A few days ago I finally activated the long-dormant
@TheGameshelf Twitter account, setting it up with Twitterfeed so that it automatically tweets links to new Gameshelf stories. If you love Twitter and you dig this blog too, do consider giving it a follow. 
[ The remainder of this post sinks into blogging-philosophy ruminations. Feel free to skip, or read the rest and play spot the tenuous connection the author draws to games. ]
I found motivation in an excellent article I read elsewhere in blog-land recently, an observation on how following seems to be eclipsing subscribing as the most salient verb for plugging oneself into a favored web-based information source. (I foolishly failed to bookmark the story; if this rings a bell to anyone, drop a note and I’ll link with gratitude.)
This notion complemented a worry I’ve long held that RSS and similar tech is just one step too nerdy for most people; plugging a subscription URL into a separate feed reader application (be it a desktop app or Google Reader) is fine for the technically oriented, but I can’t imagine a normal person hitting a “Subscribe” link, seeing a FeedBurner page that presents a bunch of weird, ugly buttons and the instruction to “click your choice”, and then doing anything else except quietly closing the browser window. A Twitter link, at least, provides clear instructions on how to follow up: Press this single, giant, sparkly button to permanently follow this feed! OK, done!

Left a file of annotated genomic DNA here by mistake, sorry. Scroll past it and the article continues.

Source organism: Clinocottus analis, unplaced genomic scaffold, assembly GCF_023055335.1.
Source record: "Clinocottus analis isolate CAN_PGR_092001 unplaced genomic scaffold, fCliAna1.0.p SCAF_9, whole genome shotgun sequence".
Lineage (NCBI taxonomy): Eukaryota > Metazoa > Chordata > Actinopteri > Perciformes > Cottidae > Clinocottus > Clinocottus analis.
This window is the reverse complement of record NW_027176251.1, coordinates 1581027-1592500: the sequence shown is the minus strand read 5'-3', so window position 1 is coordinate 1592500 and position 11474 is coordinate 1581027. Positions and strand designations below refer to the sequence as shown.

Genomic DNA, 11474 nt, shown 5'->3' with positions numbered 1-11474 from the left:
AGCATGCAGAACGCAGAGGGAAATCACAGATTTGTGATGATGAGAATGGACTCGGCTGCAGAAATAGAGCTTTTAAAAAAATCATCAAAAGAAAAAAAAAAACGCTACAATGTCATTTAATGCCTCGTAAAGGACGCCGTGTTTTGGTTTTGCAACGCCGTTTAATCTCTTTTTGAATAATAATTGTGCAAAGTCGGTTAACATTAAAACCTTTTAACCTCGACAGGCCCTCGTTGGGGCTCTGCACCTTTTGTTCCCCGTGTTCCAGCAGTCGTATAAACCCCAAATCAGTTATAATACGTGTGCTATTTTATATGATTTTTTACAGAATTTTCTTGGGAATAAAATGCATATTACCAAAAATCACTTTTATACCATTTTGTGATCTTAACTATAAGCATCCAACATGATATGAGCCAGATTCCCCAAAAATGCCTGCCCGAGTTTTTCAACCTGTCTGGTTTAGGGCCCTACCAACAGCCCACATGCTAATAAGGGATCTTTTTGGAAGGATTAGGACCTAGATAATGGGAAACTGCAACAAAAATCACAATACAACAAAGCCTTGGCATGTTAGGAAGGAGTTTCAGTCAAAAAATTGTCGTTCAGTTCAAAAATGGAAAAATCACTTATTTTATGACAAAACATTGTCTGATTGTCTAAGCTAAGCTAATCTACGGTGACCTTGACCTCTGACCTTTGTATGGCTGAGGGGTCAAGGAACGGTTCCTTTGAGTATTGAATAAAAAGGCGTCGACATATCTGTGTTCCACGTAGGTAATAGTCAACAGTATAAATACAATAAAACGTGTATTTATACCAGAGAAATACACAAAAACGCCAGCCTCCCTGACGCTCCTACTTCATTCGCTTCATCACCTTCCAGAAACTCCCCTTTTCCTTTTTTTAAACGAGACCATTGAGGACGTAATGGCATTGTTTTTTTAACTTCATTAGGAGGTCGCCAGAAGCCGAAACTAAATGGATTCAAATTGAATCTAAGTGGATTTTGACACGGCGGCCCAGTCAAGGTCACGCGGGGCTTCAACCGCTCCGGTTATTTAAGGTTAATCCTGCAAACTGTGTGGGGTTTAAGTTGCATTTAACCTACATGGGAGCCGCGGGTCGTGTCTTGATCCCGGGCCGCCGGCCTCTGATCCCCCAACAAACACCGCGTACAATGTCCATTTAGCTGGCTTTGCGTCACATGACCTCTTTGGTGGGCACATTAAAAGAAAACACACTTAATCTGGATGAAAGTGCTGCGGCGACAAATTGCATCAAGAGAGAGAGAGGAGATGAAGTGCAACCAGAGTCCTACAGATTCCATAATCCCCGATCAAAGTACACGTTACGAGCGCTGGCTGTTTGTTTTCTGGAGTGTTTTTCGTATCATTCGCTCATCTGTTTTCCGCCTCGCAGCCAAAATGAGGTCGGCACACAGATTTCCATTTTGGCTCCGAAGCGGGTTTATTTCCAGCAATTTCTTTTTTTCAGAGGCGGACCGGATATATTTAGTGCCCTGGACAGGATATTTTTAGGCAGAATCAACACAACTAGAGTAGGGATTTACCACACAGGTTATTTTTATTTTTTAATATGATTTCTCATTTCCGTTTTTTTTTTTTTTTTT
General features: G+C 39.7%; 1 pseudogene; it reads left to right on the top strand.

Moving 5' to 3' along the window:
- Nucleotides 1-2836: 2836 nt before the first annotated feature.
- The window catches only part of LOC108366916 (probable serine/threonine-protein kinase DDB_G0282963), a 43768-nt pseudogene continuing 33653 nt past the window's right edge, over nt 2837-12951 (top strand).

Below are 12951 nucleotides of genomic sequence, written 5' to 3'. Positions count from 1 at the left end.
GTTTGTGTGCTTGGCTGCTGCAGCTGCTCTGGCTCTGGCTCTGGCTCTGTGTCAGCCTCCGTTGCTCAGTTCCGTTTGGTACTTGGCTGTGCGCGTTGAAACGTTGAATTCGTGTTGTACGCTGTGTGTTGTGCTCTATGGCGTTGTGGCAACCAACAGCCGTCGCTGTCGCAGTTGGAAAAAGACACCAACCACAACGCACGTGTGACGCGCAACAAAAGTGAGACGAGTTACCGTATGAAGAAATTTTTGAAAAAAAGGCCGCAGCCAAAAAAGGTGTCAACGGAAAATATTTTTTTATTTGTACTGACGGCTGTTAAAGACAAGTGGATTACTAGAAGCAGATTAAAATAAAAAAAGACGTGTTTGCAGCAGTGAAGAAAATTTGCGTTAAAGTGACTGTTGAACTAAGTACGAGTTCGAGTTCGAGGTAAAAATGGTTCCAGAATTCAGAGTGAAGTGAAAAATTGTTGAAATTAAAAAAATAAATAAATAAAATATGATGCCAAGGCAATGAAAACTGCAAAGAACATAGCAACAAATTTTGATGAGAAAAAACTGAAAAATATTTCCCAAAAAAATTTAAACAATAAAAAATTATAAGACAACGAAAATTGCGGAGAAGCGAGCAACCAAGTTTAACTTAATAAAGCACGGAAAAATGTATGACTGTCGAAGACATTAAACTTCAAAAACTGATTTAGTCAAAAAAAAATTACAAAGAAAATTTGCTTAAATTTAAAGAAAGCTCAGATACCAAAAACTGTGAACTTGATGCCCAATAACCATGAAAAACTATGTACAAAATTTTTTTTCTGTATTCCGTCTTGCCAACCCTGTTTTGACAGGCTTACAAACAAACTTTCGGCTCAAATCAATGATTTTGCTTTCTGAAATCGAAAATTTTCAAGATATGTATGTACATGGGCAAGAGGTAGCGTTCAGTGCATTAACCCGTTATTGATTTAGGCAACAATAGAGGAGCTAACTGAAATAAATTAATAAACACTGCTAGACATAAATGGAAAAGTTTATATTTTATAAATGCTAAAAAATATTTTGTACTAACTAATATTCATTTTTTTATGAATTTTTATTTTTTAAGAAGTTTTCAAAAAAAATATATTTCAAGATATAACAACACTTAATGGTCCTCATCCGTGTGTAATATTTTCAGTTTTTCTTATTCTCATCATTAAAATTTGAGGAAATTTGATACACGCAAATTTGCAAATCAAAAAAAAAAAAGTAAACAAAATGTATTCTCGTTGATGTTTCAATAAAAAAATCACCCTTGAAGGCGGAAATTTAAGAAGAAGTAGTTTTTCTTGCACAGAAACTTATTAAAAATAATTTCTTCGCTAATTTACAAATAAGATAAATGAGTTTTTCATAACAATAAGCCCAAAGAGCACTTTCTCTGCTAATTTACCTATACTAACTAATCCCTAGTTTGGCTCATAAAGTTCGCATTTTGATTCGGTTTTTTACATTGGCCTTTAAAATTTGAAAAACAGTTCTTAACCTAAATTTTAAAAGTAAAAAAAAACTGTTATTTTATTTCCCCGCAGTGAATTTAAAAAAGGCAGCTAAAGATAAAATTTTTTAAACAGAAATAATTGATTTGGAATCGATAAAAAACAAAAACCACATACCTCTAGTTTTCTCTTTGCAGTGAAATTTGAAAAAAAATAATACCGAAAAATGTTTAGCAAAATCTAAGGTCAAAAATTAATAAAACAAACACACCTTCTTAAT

(Facebook’s fall-down simple Like! button on the page itself is simpler still. But I don’t like Facebook, and so have no current plans to adopt this button.)
Naturally, I love our technically oriented readers — and I’m not blind to the reality that a blog about games is going to have an audience that skews nerdy. But that doesn’t mean I wish to limit access to the nerds alone, and as we chew deeper into blogging’s second decade, I find it increasingly hard to deny that social networks have become a critical support for any online publication that wishes to attract a readership wider than those who know how OpenID works.
Why, yes, this does remind me of my feelings about browser-based interactive fiction, versus the old style of making the player go hunt down an interpreter before they can play your game. (See what I did there?)